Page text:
According to a new genetic research, Neanderthals genome included dangerous mutations, making them nearly 40% less reproductively fit in comparison to present day humans; and non-Africans received some of the genetic burden when they interbred with the extinct cousins.
The research findings suggested that such harmful gene variants have been decreasing the fitness of few populations existing today. The research has also been linked to the management of endangered species.
Earlier researches of DNA extracted from Neanderthal remnants disclosed that the Eurasian hominids were quite more inbred and less genetically diverse in comparison to the present day humans.
The Neanderthal population size stayed small for thousands of years and interbreeding apparently became common.
Thereafter, around 50,000-100,000 years back, groups of anatomically modern humans shifted from Africa to the homelands of their far away Neanderthal cousins. Both the groups interbred, and mingled their formerly distinct genomes.
Though today a little fraction of the genome of non-African populations is Neanderthal, they have uneven genetic contribution. In the human genome, Neanderthal sequences are concentrated in many specific parts, but is absent in other areas.
Study leader Kelley Harris, said, “Whenever geneticists find a non-random arrangement like that, we look for the evolutionary forces that caused it”.
Harris along with her colleague theorized that the questioned force was natural selection. According to them, in small populations, such as that of the Neanderthals, natural selection was less effective and chance had more influence.
As a result of this, weakly harmful mutations persisted, instead of being weeded out over the generations. But when these mutations were again introduced into a larger population, like modern humans, they would come in touch with the surveillance of natural selection and ultimately will get lost.
A report published in New Kerala revealed, “The results suggest that these harmful gene variants continue to reduce the fitness of some populations today. The study also has implications for management of endangered species.”
Previous studies of DNA extracted from Neanderthal remains revealed that these Eurasian hominids were much more inbred and less genetically diverse than modern humans. For thousands of years, the Neanderthal population size remained small, and mating among close relatives seems to have been common.
Then, 50,000-100,000 years ago, groups of anatomically modern humans left Africa and moved to the homelands of their distant Neanderthal cousins. The two groups interbred, mingling their previously distinct genomes.
“The two groups interbred, mingling their previously distinct genomes. But though a small fraction of the genome of non-African populations today is Neanderthal, their genetic contribution is uneven. Neanderthal sequences are concentrated in certain parts of the human genome, but missing from other regions,” according to a news report published by Sci-News.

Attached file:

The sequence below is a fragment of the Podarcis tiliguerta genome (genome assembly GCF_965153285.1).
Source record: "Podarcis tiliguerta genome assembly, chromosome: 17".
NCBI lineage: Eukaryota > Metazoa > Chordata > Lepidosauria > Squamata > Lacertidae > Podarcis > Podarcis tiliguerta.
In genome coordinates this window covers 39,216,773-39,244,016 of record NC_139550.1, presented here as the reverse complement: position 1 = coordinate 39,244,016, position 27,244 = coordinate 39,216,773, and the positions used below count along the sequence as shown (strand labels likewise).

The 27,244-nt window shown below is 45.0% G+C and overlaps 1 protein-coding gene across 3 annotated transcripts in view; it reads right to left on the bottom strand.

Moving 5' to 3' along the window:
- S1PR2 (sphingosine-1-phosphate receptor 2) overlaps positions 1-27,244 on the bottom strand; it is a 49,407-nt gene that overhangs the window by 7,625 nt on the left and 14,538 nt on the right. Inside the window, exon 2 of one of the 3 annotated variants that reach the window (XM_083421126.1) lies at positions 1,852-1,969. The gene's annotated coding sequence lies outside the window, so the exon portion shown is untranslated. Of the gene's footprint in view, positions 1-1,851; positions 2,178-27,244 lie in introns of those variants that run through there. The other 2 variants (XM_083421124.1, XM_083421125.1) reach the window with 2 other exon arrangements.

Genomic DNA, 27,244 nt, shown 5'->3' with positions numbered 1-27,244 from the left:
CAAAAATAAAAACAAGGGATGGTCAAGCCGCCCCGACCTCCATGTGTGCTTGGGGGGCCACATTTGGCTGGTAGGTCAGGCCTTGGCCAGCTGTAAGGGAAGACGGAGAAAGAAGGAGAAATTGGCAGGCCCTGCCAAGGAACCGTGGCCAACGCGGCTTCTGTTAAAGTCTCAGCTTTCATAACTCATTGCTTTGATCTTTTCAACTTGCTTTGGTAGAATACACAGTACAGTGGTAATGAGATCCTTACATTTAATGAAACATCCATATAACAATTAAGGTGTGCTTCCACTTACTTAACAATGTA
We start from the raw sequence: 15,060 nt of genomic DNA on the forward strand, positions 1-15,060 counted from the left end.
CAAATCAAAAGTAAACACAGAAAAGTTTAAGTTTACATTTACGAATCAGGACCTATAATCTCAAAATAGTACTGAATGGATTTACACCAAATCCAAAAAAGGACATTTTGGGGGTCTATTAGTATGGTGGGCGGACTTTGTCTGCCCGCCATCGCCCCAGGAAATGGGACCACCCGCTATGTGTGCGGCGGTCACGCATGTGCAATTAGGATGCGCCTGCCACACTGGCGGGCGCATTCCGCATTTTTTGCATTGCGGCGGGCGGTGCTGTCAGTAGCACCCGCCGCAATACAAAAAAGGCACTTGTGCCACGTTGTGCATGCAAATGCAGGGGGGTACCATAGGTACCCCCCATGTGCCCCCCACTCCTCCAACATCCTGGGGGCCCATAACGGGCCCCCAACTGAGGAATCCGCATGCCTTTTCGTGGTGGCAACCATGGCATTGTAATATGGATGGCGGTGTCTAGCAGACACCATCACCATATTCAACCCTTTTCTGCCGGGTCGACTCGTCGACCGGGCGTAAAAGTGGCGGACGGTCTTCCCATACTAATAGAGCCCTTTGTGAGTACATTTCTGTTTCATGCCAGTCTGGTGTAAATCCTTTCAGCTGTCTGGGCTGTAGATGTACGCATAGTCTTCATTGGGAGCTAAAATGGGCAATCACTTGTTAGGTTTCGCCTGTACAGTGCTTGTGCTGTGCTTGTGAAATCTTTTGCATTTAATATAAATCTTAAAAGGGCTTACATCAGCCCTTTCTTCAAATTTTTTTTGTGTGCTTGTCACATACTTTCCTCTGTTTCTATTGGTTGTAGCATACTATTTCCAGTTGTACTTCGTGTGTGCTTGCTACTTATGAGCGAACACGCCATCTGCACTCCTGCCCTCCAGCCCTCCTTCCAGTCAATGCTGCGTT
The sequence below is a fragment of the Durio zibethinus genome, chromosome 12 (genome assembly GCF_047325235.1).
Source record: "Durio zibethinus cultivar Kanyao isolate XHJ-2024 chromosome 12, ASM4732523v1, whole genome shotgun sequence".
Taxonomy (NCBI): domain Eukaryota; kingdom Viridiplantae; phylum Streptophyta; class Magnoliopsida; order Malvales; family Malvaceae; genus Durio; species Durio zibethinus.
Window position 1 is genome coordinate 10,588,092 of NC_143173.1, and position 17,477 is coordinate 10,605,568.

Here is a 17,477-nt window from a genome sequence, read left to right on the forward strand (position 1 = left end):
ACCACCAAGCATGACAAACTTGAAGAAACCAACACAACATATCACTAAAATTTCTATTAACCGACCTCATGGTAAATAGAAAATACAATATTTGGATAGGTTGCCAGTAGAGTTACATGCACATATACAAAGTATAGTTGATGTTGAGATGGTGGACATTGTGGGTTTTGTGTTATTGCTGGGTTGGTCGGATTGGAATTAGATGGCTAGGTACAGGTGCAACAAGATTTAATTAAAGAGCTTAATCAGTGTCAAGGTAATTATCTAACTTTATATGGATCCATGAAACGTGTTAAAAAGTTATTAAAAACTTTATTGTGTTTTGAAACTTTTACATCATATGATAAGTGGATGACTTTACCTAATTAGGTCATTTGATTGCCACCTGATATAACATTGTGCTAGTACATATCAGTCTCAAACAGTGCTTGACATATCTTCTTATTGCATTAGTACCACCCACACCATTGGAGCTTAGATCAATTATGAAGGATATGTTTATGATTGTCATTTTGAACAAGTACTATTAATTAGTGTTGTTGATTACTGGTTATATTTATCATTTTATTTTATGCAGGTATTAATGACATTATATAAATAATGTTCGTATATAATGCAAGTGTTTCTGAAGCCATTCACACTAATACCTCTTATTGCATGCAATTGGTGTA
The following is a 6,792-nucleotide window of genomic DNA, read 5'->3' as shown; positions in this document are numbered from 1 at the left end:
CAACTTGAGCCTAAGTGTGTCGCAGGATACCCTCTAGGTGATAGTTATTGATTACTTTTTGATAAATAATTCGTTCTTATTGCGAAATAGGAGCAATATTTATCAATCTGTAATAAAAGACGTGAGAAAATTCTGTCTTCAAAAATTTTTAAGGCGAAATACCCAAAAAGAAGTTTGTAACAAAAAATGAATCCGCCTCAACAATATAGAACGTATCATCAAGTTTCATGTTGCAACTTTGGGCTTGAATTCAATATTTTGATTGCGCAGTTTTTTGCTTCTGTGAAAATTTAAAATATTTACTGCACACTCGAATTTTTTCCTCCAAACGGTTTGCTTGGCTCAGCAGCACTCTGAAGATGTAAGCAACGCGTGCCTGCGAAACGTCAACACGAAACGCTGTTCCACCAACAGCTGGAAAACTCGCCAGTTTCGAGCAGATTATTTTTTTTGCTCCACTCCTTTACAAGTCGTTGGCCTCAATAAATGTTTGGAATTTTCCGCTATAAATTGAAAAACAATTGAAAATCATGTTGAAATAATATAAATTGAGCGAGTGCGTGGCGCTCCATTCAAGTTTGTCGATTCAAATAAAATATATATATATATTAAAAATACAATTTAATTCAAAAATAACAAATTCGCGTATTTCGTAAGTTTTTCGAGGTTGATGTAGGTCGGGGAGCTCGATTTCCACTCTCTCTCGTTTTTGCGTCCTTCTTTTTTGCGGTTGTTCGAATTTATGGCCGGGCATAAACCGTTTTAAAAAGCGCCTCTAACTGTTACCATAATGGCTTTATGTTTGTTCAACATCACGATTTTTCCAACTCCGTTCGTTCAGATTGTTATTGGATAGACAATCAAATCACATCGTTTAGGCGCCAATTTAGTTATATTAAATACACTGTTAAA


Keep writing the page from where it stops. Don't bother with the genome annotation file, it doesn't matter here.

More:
This allows weakly harmful mutations to persist, rather than being weeded out over the generations. But once such mutations are introduced back into a larger population, such as modern humans, they would be exposed to the surveillance of natural selection and eventually lost.
To quantify this effect, the scientists used computer programs to simulate mutation accumulation during Neanderthal evolution and to estimate how humans were affected by the influx of Neanderthal genetic variants.
“To assess the fitness effects of Neanderthal introgression on a genome-wide scale, we used forward-time simulations incorporating linkage, exome architecture, and population size changes to model the flux of deleterious mutations across hominin species boundaries,” the scientists said.
According to a story published on the topic by Vice, “Nearly 100,000 years ago, a resolute group of Homo sapiens left Africa for the unknown. The impetus and timing of their exodus into the Arabian Peninsula remains controversial, but there’s one thing paleoanthropologists know for sure: We weren’t the only human species to have colonized Eurasia.”
A new study published in the journal GENETICS proposes that harmful mutations in Neanderthals’ genome not only made the hominin 40 percent less evolutionarily fit than modern humans, but also endowed some of us with that same genetic burden.
“Neanderthals are fascinating to geneticists because they provide an opportunity to study what happens when two groups of humans evolve independently for a long time—and then come back together,” said lead author Kelley Harris in a statement. “Our results suggest that inheriting Neanderthal DNA came at a cost.”